Another Dimension to the Black Diaspora: Diet, Disease and Racism
This is an engrossing study of black disease immunities and susceptibilities and their impact on both slavery and racism. Its pages interweave the nutritional, biological, and medical sciences with demography. The book begins with an examination of the pre-slavery era in Africa and then pursues its subject into the slave societies of the West Indies and the United States. This truly interdisciplinary approach permits the blending of two distinctive concepts of racial differences, that of the hard sciences based on gene frequencies and that of the social sciences stressing environmental factors. The authors investigate black health and white medical practice in the United States during the antebellum period, and establish a link between black-related diseases and white racism. A final section traces major black disease susceptibilities from the Civil War to the present, arguing that the different nutritional and medical needs of blacks are still largely unappreciated or ignored.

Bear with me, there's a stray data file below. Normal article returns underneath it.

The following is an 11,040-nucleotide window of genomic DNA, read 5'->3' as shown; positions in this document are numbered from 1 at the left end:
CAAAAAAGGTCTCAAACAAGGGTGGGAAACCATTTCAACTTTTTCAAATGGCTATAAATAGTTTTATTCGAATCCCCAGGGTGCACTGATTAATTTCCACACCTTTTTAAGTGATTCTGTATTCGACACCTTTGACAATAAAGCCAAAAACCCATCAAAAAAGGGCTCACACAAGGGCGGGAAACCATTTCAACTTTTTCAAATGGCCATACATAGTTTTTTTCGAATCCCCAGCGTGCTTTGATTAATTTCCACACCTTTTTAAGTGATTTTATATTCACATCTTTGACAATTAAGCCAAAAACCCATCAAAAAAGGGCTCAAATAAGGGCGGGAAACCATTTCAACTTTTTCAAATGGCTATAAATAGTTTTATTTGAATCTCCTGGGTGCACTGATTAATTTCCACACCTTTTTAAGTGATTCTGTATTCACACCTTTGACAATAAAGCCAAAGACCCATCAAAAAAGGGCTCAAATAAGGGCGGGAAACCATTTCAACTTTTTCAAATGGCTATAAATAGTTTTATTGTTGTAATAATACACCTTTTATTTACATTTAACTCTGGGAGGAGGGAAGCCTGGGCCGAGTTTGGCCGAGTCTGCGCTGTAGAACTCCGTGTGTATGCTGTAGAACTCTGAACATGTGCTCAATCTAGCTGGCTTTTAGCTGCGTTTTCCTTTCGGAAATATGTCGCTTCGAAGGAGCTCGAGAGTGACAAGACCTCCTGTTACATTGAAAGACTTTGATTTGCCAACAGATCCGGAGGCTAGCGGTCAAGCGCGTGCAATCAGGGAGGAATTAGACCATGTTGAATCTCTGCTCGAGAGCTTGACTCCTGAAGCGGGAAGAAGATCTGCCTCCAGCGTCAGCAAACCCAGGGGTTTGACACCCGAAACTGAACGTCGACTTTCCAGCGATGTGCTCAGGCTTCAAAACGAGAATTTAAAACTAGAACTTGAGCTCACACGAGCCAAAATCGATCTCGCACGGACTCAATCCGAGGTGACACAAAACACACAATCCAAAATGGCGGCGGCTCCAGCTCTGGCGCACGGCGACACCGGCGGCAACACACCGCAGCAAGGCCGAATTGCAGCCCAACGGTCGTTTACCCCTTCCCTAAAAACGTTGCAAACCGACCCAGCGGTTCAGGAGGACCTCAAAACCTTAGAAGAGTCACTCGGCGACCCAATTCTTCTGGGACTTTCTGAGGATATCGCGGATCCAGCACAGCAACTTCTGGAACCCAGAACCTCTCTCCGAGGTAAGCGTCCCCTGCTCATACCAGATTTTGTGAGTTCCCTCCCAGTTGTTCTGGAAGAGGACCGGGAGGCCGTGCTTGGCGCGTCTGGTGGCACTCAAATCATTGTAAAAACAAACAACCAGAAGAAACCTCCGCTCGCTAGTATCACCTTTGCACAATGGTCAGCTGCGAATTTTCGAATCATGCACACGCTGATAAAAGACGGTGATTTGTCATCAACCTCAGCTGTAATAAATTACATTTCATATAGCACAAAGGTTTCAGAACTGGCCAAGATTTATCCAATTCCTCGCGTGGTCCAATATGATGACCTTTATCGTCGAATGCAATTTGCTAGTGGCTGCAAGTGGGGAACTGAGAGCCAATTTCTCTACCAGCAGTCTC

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Introduction to Part I
The black mans cradle and the white mans grave
Immunities epidemiology and the slave trade
Introduction to Part II
Yellow fever in black and white
Bad air in a new world
Tropical killers race and the peculiar institution
Selection for infection
Cholera and race
Introduction to Part IV
Physicians versus the slaves
Sequelae and Legacy
Introduction to Part V
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